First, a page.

The findings will help to understand the origins of infectious outbreaks and predict the likelihood of the disease spreading to other populations and geographical areas.
is a type of fungus that was previously only found in warmer climates throughout the tropics. However, since 1999 outbreaks of highly virulent strains of the fungus have been reported in the cooler climes of Canada and Northwestern USA, causing serious illness in otherwise healthy people and domestic and wild animals and proving fatal in some cases.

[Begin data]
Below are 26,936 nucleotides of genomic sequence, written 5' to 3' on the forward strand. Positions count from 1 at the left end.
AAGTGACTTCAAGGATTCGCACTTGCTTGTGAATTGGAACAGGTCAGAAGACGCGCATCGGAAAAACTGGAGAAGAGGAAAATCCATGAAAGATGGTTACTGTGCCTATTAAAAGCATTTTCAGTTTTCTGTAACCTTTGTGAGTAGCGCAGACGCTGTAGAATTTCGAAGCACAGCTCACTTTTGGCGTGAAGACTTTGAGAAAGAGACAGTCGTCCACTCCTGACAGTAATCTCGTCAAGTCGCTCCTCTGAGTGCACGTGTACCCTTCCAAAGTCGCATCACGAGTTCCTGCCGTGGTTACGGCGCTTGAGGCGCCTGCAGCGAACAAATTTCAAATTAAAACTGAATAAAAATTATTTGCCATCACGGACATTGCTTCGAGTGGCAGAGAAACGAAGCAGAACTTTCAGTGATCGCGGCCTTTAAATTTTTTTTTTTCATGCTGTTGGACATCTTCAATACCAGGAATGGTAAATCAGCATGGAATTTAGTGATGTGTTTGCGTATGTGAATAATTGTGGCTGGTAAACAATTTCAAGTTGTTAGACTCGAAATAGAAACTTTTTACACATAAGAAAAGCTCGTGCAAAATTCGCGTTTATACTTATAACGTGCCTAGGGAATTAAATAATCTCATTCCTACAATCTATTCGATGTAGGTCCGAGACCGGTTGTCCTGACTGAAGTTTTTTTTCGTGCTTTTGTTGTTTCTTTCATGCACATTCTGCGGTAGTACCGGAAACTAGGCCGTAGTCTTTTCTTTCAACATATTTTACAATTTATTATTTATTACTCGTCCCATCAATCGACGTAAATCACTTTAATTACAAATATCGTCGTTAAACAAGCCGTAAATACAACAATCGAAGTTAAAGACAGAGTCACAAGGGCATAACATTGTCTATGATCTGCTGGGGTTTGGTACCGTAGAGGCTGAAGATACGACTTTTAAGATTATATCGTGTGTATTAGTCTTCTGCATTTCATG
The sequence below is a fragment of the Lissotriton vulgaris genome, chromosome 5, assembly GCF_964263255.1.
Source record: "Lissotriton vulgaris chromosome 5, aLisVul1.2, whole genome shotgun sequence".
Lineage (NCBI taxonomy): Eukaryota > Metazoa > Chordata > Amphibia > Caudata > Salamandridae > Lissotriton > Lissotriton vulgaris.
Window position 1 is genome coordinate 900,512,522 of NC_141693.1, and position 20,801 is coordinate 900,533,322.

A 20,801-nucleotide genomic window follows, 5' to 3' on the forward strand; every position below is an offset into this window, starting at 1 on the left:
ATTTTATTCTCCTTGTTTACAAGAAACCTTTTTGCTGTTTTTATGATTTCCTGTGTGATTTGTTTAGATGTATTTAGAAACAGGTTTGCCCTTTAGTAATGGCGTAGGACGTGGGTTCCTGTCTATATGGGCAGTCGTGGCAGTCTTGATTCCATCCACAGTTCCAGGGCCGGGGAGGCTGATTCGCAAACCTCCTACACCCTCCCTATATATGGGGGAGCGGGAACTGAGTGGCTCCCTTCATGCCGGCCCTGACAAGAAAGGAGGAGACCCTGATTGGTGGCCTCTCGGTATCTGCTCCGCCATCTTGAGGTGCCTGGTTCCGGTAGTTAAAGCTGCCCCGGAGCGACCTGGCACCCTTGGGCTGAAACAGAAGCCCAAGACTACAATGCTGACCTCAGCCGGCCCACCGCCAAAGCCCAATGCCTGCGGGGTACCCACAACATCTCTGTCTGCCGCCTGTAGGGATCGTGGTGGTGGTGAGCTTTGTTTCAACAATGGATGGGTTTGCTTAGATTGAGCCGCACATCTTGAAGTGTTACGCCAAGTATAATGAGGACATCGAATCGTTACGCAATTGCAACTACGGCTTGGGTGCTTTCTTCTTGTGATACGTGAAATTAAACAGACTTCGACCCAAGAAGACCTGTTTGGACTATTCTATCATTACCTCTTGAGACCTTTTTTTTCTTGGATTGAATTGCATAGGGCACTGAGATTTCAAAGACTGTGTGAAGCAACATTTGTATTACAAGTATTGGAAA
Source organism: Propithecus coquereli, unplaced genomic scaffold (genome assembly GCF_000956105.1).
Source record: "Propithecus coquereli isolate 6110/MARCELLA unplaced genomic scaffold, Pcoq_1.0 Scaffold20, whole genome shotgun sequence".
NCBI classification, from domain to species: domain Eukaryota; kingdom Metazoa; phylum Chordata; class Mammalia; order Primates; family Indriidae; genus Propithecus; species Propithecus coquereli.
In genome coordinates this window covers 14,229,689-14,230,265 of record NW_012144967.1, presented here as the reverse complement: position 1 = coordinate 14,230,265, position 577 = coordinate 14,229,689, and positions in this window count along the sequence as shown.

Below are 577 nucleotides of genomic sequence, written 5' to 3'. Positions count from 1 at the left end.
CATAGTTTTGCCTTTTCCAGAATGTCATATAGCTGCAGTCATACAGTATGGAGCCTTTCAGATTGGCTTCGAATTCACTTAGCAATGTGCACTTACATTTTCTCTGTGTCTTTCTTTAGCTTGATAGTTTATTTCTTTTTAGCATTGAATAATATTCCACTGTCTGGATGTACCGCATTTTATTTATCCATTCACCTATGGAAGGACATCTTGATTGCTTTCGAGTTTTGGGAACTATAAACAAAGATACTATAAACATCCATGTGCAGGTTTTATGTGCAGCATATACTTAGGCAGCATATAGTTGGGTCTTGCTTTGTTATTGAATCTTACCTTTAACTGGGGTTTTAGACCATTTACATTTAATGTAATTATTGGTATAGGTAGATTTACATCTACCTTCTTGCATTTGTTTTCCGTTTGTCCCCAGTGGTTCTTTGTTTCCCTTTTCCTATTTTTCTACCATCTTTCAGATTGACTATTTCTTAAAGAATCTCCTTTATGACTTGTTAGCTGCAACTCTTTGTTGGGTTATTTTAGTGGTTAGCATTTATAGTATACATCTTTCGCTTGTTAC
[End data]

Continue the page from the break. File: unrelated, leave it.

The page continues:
To try to understand how likely it is that the disease will spread further, a team of researchers in the US and UK interbred different strains of the fungus to test how easily the characteristics of these more dangerous strains can be transferred to other less harmful strains.
The results show that genes conferring traits that make the fungus more dangerous are easily passed to the offspring when the two parent strains are closely related. When the strains are distantly related to each other, the genes are much less likely to spread.